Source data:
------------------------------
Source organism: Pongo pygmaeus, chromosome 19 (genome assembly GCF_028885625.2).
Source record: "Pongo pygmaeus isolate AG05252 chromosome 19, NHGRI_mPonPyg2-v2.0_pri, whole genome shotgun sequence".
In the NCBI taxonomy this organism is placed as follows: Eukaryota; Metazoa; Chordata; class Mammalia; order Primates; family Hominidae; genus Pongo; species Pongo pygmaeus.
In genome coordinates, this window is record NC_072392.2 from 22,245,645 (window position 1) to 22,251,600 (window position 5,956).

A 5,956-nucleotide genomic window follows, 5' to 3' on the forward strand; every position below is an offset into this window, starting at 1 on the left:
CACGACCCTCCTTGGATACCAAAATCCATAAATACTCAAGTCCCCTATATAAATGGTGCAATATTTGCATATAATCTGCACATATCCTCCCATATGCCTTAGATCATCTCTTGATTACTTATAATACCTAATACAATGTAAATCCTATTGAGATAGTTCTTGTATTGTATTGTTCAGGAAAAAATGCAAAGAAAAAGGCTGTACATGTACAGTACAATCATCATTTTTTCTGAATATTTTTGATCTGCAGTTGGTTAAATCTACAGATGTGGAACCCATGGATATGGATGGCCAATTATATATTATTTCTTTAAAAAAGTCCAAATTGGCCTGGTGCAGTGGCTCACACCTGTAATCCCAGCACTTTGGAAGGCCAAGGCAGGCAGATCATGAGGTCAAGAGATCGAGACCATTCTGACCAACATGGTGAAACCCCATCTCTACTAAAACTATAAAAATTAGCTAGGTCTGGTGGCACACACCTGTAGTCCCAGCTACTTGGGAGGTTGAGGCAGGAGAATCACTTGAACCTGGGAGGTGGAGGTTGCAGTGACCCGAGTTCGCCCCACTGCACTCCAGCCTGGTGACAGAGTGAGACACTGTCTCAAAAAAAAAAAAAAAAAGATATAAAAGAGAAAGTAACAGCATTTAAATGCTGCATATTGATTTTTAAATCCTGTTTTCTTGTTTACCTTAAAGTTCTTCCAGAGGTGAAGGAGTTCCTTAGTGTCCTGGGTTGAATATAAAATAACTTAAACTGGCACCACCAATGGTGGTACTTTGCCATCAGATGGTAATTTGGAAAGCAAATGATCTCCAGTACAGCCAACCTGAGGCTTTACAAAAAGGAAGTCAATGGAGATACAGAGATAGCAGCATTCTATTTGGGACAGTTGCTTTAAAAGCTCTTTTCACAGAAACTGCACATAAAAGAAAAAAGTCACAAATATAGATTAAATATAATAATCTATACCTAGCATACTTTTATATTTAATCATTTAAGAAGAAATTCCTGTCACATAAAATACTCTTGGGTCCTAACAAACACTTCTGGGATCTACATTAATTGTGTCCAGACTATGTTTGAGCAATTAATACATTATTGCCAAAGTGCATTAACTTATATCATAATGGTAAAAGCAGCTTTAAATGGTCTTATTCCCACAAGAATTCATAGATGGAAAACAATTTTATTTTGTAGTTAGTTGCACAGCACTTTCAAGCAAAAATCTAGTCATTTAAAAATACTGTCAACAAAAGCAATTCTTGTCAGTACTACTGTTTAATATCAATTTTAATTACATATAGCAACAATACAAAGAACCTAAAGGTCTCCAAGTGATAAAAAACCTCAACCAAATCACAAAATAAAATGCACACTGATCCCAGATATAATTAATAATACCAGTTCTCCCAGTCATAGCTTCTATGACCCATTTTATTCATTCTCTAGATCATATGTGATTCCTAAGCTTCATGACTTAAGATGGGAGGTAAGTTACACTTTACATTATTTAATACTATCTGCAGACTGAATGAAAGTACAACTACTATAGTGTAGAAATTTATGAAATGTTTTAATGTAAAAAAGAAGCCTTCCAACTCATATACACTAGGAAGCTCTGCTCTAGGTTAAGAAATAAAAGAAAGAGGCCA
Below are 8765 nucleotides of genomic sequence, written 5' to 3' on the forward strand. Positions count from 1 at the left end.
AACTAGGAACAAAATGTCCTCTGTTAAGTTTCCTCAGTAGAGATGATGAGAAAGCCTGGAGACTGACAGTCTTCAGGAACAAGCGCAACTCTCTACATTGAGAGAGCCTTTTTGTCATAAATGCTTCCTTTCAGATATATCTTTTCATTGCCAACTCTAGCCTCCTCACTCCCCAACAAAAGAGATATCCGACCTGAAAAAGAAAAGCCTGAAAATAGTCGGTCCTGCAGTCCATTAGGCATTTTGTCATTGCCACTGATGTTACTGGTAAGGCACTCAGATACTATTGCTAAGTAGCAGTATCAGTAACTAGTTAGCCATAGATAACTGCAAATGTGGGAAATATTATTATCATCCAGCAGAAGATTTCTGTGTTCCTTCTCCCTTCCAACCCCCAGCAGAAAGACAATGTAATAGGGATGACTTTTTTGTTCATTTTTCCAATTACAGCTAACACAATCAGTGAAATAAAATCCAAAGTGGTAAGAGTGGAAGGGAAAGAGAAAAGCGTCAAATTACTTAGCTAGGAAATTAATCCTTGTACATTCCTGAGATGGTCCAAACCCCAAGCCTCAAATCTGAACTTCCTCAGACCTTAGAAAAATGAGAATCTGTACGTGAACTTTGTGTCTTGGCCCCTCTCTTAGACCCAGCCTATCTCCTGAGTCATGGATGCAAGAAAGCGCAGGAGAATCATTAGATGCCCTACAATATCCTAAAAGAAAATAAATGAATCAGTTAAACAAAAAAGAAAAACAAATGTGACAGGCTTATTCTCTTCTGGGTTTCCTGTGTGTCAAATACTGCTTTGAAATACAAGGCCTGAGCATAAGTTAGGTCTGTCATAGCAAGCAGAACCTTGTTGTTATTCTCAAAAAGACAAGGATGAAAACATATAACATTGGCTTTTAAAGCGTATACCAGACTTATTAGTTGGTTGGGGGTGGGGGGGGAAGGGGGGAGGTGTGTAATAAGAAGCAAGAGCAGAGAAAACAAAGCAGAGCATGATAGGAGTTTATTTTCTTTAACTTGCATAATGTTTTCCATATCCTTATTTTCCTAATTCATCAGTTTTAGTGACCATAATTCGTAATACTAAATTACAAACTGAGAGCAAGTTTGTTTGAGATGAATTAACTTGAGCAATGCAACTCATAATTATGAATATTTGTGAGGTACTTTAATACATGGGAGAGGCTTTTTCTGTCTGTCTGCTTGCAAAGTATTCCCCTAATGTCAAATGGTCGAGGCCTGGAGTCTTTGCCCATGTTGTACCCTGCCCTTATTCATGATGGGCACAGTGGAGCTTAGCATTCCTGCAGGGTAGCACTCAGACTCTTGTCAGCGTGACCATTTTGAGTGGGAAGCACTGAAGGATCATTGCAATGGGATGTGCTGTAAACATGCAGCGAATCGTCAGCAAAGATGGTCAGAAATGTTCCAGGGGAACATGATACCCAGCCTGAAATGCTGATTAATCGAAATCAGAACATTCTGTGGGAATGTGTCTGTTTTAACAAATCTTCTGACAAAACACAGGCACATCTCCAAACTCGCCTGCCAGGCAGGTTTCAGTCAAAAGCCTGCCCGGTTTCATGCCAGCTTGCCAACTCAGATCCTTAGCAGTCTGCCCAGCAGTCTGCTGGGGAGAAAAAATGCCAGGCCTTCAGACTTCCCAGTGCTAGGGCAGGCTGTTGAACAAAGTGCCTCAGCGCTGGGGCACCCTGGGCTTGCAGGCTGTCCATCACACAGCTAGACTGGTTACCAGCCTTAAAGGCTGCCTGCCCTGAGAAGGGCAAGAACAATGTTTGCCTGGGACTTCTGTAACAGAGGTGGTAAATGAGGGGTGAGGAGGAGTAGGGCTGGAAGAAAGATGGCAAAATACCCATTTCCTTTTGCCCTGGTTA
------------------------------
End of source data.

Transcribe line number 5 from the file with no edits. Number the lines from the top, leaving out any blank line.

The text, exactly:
A 5,956-nucleotide genomic window follows, 5' to 3' on the forward strand; every position below is an offset into this window, starting at 1 on the left: